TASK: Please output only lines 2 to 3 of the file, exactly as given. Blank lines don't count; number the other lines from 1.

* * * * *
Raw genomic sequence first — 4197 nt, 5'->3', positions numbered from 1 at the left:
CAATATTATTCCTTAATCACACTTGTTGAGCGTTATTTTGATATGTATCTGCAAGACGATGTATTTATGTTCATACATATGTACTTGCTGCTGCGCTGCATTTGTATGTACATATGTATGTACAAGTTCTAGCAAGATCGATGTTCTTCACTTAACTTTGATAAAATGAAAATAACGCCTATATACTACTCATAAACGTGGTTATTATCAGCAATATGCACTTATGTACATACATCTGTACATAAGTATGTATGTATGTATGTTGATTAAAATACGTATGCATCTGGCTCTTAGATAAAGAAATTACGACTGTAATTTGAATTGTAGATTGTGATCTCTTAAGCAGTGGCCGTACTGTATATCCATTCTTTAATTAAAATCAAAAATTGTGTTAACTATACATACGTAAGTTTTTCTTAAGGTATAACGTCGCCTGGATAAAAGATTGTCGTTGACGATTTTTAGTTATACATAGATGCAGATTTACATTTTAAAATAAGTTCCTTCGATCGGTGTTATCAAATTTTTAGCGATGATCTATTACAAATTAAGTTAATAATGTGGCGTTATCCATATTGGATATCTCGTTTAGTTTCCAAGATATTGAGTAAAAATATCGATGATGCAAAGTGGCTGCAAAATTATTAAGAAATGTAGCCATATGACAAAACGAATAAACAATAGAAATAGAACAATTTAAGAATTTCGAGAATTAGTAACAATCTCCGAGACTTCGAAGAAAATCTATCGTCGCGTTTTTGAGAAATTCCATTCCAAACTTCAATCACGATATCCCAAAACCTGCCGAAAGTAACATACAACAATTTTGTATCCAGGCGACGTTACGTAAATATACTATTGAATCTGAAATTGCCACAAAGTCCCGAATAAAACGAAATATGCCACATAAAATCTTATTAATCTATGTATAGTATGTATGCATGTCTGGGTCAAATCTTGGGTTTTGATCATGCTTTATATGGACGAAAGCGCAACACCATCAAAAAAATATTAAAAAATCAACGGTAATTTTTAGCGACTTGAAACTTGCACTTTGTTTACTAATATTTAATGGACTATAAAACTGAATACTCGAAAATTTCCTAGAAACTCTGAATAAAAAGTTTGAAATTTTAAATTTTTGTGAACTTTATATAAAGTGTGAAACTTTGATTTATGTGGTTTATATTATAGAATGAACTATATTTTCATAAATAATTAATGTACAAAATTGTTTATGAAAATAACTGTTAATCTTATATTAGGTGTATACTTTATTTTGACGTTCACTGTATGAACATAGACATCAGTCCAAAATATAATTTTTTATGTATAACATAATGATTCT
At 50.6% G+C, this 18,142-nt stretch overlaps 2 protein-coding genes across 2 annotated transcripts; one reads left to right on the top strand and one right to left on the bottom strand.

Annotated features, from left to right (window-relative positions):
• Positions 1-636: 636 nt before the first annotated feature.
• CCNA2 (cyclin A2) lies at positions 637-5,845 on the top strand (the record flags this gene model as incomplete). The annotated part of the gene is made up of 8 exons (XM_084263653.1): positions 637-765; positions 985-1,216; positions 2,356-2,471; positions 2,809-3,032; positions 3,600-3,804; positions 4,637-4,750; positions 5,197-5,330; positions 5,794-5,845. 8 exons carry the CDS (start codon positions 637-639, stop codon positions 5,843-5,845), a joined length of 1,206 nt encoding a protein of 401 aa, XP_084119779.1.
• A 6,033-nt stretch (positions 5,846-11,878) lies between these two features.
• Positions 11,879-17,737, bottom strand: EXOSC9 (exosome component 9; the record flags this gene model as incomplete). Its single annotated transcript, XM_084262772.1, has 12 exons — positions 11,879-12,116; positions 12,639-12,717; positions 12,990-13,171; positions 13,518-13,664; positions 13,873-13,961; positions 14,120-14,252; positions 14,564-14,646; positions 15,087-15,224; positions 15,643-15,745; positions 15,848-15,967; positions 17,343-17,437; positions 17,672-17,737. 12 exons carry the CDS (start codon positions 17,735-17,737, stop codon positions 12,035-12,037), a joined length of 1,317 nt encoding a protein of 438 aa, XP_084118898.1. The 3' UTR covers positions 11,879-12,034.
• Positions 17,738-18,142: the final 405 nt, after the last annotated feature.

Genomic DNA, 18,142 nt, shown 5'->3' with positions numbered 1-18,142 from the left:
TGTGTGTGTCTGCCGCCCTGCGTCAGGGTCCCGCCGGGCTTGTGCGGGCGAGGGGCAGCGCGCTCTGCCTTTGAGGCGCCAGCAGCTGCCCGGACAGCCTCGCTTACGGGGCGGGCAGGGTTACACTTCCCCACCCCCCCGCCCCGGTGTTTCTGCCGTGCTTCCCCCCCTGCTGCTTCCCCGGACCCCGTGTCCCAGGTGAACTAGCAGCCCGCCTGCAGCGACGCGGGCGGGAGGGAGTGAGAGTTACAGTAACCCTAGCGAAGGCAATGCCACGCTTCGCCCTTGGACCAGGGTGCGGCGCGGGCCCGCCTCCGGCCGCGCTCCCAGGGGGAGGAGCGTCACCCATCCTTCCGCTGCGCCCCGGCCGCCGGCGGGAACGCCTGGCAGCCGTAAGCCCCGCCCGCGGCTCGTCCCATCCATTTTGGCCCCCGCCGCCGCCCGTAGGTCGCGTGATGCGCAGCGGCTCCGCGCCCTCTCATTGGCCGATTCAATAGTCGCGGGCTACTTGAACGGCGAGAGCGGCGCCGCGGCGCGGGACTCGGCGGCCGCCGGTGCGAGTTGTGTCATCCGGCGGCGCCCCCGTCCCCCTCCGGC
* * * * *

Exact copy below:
CAATATTATTCCTTAATCACACTTGTTGAGCGTTATTTTGATATGTATCTGCAAGACGATGTATTTATGTTCATACATATGTACTTGCTGCTGCGCTGCATTTGTATGTACATATGTATGTACAAGTTCTAGCAAGATCGATGTTCTTCACTTAACTTTGATAAAATGAAAATAACGCCTATATACTACTCATAAACGTGGTTATTATCAGCAATATGCACTTATGTACATACATCTGTACATAAGTATGTATGTATGTATGTTGATTAAAATACGTATGCATCTGGCTCTTAGATAAAGAAATTACGACTGTAATTTGAATTGTAGATTGTGATCTCTTAAGCAGTGGCCGTACTGTATATCCATTCTTTAATTAAAATCAAAAATTGTGTTAACTATACATACGTAAGTTTTTCTTAAGGTATAACGTCGCCTGGATAAAAGATTGTCGTTGACGATTTTTAGTTATACATAGATGCAGATTTACATTTTAAAATAAGTTCCTTCGATCGGTGTTATCAAATTTTTAGCGATGATCTATTACAAATTAAGTTAATAATGTGGCGTTATCCATATTGGATATCTCGTTTAGTTTCCAAGATATTGAGTAAAAATATCGATGATGCAAAGTGGCTGCAAAATTATTAAGAAATGTAGCCATATGACAAAACGAATAAACAATAGAAATAGAACAATTTAAGAATTTCGAGAATTAGTAACAATCTCCGAGACTTCGAAGAAAATCTATCGTCGCGTTTTTGAGAAATTCCATTCCAAACTTCAATCACGATATCCCAAAACCTGCCGAAAGTAACATACAACAATTTTGTATCCAGGCGACGTTACGTAAATATACTATTGAATCTGAAATTGCCACAAAGTCCCGAATAAAACGAAATATGCCACATAAAATCTTATTAATCTATGTATAGTATGTATGCATGTCTGGGTCAAATCTTGGGTTTTGATCATGCTTTATATGGACGAAAGCGCAACACCATCAAAAAAATATTAAAAAATCAACGGTAATTTTTAGCGACTTGAAACTTGCACTTTGTTTACTAATATTTAATGGACTATAAAACTGAATACTCGAAAATTTCCTAGAAACTCTGAATAAAAAGTTTGAAATTTTAAATTTTTGTGAACTTTATATAAAGTGTGAAACTTTGATTTATGTGGTTTATATTATAGAATGAACTATATTTTCATAAATAATTAATGTACAAAATTGTTTATGAAAATAACTGTTAATCTTATATTAGGTGTATACTTTATTTTGACGTTCACTGTATGAACATAGACATCAGTCCAAAATATAATTTTTTATGTATAACATAATGATTCT
At 50.6% G+C, this 18,142-nt stretch overlaps 2 protein-coding genes across 2 annotated transcripts; one reads left to right on the top strand and one right to left on the bottom strand.